Chuck Schumer and a bipartisan group of senators unveiled plans to regulate AI — while investing billions of dollars in it

Chuck Schumer and a bipartisan group of senators unveiled plans to regulate AI — while investing billions of dollars in it

Federal legislation to govern artificial intelligence took a step closer to reality on Wednesday when Senate Majority Leader Chuck Schumer, along with a trio of bipartisan senators, announced a broad blueprint to shape how congressional committees deal with the technology in upcoming bills.

The 31-page roadmap released this week calls for billions of dollars in government spending to accelerate AI research and development, reflecting earlier commitments by Schumer, a Democrat from New York, and the so-called “AI gang” to prioritize US innovation in a competitive field. intense

It also directed several Senate committees to prepare fences for AI to address some of its biggest risks, such as AI-enabled discrimination, job displacement and election interference.

“Harnessing the potential of AI requires a comprehensive approach and that’s what our bipartisan AI working group is leading,” Schumer said Wednesday.

Some of the document’s proposals reflect long-standing congressional goals, such as the creation of national data privacy laws that give consumers more control over their personal information and that could help regulate the use of such data by AI companies.

Others appear to be modeled after legislation adopted by the European Union, such as a proposed ban on the use of AI for a social scoring system similar to that implemented by the Chinese government.

And it urged a congressional committee to develop a coherent policy for when and how to impose export controls on “powerful AI systems” — or to designate certain AI models as classified for national security purposes.

The roadmap supports a recommendation to allocate at least $32 billion a year, or at least 1% of US GDP, to AI research and development, a recommendation issued in a 2021 report by the National Security Commission on Artificial Intelligence.

The organizing plan was developed over months of meetings and listening sessions with high-tech companies, civil rights leaders, labor unions and intellectual property holders. And it aims to revive a legislative push that began last year, after Schumer took a personal role in spearheading the effort with New Mexico’s Democratic senator. Martin Heinrich and Republican Senators. South Dakota’s Mike Rounds and Indiana’s Todd Young.

“This roadmap represents the most comprehensive and effective bipartisan recommendation on artificial intelligence ever issued by the legislative branch,” Young said Wednesday.

The latest plan highlights how Senate leaders are trying to move from the learning phase to the action phase, by issuing assignments to committees to draft legislation that might pass piecemeal. Schumer has previously said that with the 2024 election looming, he may make it a top priority to pass legislation aimed at protecting elections from AI-driven interference.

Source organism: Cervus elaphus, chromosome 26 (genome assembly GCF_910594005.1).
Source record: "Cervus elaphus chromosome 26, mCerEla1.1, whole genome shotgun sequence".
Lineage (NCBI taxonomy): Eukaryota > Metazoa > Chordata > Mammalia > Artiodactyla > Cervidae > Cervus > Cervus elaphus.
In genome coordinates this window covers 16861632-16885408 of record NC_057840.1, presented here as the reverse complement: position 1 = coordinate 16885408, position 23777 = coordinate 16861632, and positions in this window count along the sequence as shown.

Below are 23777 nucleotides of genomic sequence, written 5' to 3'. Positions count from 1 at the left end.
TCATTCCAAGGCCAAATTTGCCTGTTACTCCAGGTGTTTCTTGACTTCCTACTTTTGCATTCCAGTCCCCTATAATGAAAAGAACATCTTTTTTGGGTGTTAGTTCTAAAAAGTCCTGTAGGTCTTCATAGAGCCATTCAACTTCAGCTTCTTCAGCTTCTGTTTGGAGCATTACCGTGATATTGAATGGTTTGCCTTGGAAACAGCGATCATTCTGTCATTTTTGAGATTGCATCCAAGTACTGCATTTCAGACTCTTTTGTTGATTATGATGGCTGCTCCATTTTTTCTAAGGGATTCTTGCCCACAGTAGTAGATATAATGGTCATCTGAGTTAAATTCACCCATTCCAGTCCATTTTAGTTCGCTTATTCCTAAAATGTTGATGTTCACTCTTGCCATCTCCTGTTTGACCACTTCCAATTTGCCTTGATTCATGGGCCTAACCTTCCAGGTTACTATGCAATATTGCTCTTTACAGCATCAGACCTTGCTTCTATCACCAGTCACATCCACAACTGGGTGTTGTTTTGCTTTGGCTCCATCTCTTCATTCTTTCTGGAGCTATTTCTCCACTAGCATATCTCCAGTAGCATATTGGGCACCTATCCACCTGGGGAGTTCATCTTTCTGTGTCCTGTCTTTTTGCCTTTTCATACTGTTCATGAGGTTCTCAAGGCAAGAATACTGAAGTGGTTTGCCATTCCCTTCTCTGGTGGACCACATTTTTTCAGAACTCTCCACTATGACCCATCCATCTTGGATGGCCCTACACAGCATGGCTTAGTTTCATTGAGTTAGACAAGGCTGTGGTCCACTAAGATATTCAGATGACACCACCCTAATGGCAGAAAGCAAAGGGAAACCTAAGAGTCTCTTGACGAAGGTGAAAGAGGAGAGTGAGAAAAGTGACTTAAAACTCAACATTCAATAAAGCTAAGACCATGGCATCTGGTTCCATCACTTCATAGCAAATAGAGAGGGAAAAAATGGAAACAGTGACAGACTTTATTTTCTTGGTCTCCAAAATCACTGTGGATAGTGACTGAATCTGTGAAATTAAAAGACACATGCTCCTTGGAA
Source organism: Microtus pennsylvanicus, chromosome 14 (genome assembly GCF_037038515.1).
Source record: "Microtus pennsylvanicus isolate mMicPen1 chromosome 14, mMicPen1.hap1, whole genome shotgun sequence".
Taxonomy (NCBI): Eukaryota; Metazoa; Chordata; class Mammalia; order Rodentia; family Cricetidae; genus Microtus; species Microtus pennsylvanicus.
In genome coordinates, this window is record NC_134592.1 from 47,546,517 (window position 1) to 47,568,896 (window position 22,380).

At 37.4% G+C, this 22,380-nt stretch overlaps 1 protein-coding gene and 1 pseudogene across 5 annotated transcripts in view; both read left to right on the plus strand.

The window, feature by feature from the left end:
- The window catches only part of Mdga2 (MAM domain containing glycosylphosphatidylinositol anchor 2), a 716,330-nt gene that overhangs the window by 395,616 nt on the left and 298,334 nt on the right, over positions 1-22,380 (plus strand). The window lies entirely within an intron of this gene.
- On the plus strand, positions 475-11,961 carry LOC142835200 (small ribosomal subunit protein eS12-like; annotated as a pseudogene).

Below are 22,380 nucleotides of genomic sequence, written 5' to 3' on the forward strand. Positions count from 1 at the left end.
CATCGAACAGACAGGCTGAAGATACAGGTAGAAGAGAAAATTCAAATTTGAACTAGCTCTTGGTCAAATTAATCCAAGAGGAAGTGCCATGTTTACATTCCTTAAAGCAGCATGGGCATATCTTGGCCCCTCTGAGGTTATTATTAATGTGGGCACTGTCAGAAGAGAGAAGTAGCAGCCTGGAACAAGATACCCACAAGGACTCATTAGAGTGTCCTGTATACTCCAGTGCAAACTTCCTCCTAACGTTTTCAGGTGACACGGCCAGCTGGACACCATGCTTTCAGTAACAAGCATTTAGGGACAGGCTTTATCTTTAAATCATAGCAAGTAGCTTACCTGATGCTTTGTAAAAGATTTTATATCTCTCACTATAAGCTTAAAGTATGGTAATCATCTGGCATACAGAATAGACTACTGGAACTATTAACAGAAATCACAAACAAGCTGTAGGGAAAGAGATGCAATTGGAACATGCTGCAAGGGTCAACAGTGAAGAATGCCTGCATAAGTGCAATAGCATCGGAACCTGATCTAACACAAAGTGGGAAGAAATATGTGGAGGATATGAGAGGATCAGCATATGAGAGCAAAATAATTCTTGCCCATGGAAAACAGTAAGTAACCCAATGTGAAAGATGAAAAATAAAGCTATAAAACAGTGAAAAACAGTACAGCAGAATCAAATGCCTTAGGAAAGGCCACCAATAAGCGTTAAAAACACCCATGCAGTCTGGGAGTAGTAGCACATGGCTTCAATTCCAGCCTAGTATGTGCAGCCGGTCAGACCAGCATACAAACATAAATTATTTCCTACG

Schumer has described regulating artificial intelligence as a challenge for Congress unlike any other, vowing a fast timeline measured in months, not years. But policy analysts, and some congressional aides, doubt whether Congress can pass landmark legislation regulating AI in an election year.

Meanwhile, the European Union has surged ahead with AI regulation, giving final approval in March to the trade bloc’s landmark EU AI Act that bans certain AI applications altogether and imposes significant restrictions on others deemed “high-risk.” ”

On Wednesday, some in the tech industry applauded the release of the Senate roadmap.

“This AI policy roadmap is an encouraging start, focusing on defending the screen and recording industry against unauthorized replicas,” said Dana Rao, general counsel and chief trust officer at Adobe. “It is important for governments to provide protection across the wider creative ecosystem.”

Rao urged lawmakers to pass laws enshrining the nation’s right to disguise to protect artists from their AI-generated clones.

“Technology is borderless, and as a global leader in innovation, the US needs a clear national AI policy with fences so that American innovation in AI can flourish safely,” said Gary Shapiro, CEO of the Consumer Technology Association.

Some consumer advocates are more critical,

saying that the roadmap was vague in its recommendations to address AI risks.

“This framework passionately proposes to pour American tax dollars into AI research and development for military, defense and private sector profiteering. Meanwhile, there is almost nothing meaningful around some of the most important and pressing AI policy issues like technology’s impact on policing, immigration and workers’ rights,” said Evan Greer, director of the advocacy group Fight For the Future, adding that the document “sounds like it was written by Sam Altman and Big Tech lobbyists.”

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